Welcome to the State of Montana Arboretum
An arboretum is a living museum devoted to trees and shrubs selected for education, scenic beauty, and passing on a legacy. Our arboretum showcases eight forest regions of North America and has more than 2,000 trees here on the University of Montana campus. Visit often as we add regional trees and expand mini-habitats to demonstrate natural communities.
Bird-filled corridors of cottonwoods, boxelder, green ash, and bur oak line rivers in a semi-arid sea of grass. Ponderosa pine & other conifers grace mountain islands. Lightning strikes ignite fires in windy, drought-adapted plains.
Northeastern Mixed Woods
A glacier-created mosaic supports northern hardwoods mixed with conifers on poorer sites. Hardwoods: sugar maple, American beech, & yellow birch. Conifers: eastern hemlock, red & white pines, & spruce-fir. Wildlife ranges from Canada lynx to pileated woodpeckers.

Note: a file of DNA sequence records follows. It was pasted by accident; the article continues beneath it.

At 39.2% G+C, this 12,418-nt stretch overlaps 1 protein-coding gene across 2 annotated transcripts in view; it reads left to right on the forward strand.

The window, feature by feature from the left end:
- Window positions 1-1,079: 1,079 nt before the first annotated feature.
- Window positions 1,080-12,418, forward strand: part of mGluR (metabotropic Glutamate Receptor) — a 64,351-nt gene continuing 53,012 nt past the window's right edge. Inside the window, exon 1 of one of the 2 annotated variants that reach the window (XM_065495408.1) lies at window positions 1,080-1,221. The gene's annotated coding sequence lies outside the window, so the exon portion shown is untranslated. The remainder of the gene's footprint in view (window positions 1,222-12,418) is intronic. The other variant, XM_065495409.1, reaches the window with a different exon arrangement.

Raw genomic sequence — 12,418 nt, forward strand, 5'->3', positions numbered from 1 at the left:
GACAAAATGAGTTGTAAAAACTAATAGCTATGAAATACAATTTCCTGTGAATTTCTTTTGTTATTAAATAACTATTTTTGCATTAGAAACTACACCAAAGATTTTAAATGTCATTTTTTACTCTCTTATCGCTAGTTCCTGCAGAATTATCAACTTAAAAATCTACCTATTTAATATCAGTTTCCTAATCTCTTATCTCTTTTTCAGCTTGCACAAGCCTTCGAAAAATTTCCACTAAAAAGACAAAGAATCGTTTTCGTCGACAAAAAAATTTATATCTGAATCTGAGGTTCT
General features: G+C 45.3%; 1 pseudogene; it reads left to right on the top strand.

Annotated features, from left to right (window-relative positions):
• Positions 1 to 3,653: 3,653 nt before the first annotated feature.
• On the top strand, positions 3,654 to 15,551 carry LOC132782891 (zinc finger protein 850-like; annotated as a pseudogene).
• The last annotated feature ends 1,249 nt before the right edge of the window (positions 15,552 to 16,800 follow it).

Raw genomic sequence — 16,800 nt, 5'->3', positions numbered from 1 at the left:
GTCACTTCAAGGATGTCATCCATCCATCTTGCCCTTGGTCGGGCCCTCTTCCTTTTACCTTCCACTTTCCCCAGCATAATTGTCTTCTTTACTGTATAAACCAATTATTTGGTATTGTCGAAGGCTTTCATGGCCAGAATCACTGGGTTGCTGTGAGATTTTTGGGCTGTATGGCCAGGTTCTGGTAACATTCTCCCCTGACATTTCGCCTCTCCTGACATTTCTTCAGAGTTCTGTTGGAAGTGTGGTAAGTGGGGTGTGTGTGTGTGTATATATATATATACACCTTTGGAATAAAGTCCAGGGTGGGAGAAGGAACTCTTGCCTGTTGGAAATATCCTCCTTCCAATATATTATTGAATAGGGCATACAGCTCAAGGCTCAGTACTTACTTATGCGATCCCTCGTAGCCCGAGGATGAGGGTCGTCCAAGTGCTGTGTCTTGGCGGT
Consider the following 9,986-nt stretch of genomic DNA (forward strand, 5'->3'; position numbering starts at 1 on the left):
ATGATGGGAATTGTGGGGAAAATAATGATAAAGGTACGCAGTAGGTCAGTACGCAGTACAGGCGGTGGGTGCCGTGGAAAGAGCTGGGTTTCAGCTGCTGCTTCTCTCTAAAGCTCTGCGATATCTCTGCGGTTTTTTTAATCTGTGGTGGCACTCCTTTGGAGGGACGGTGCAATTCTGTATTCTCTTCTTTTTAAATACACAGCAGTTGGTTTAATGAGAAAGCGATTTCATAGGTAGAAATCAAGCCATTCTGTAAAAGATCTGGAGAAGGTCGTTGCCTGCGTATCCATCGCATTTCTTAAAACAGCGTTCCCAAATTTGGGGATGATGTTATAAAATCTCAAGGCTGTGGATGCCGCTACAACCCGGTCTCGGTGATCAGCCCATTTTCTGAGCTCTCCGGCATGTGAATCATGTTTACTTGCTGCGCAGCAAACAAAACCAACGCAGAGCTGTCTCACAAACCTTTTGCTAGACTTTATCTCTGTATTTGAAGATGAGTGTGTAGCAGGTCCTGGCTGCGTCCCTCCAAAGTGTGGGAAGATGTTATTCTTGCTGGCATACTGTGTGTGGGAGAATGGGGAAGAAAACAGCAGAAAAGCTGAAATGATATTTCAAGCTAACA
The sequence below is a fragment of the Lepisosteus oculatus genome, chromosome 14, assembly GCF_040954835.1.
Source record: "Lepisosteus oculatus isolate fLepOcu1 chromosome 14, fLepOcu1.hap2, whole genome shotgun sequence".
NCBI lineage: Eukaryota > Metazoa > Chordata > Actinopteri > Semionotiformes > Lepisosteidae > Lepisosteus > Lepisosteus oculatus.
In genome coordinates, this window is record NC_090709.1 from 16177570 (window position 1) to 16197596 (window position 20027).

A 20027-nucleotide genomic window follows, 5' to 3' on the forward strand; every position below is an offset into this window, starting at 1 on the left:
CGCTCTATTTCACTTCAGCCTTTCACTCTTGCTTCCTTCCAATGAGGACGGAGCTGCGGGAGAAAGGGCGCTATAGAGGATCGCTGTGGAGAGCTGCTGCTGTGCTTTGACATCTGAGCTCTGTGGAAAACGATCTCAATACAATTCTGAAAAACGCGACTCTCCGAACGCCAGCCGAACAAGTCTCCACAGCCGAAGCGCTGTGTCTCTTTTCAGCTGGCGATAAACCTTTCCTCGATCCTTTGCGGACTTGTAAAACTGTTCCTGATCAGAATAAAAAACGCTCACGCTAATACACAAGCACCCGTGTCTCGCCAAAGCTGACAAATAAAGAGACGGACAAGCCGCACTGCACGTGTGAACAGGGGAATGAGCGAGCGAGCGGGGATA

Central Hardwoods Forests
This forest brews up a rich mixture of >70 hardwood species. Abundant rains, optimal temperatures & fertile soils nourish oaks, hickories & more. Stunning freshwater ecosystems are vital for mussels, fish & invertebrates.
Pacific Coastal Forests
From 300-foot tall redwoods to sugar pines with 2-foot long cones, magnificent forests prosper. Sitka spruce, western hemlock, western redcedar, Douglas-fir, redwood, sequoia, & silver fir all rely on a temperate rainforest climate.
Northern trees survive short, cold growing seasons. Caribou, lynx, moose, & timber wolves dwell here. Spruce, pine and fir dominate, with poplar and larch. Treeless areas dazzle with lakes, rivers & wetlands.
Northern Rocky Mountain Complex
Fire-shaped mountain ecosystems harbor wildlands big enough for grizzly bears, wolves, elk, moose and wolverines. Conifers include ponderosa, lodgepole & whitebark pines; western larch, Douglas-fir & Engelmann spruce. Hardwoods feature aspen & cottonwood.
Southeastern Mixed Forests
Atlantic coastal plain & Piedmont plateau shelter oak & pine diversity, including longleaf, shortleaf, loblolly, pitch & Virginia pines. Longleaf pine forests support rare wildlife, from red-cockaded woodpeckers to gopher tortoises.
Southern Rocky Mountains Complex
High elevations, short growing seasons, & seasonal droughts define forests of slow-growing conifers. Regional standouts include bristlecone pine, Colorado blue spruce, foxtail pine & Jeffrey pine. High-elevation snowmelt supplies critical water to people, wildlife & fish.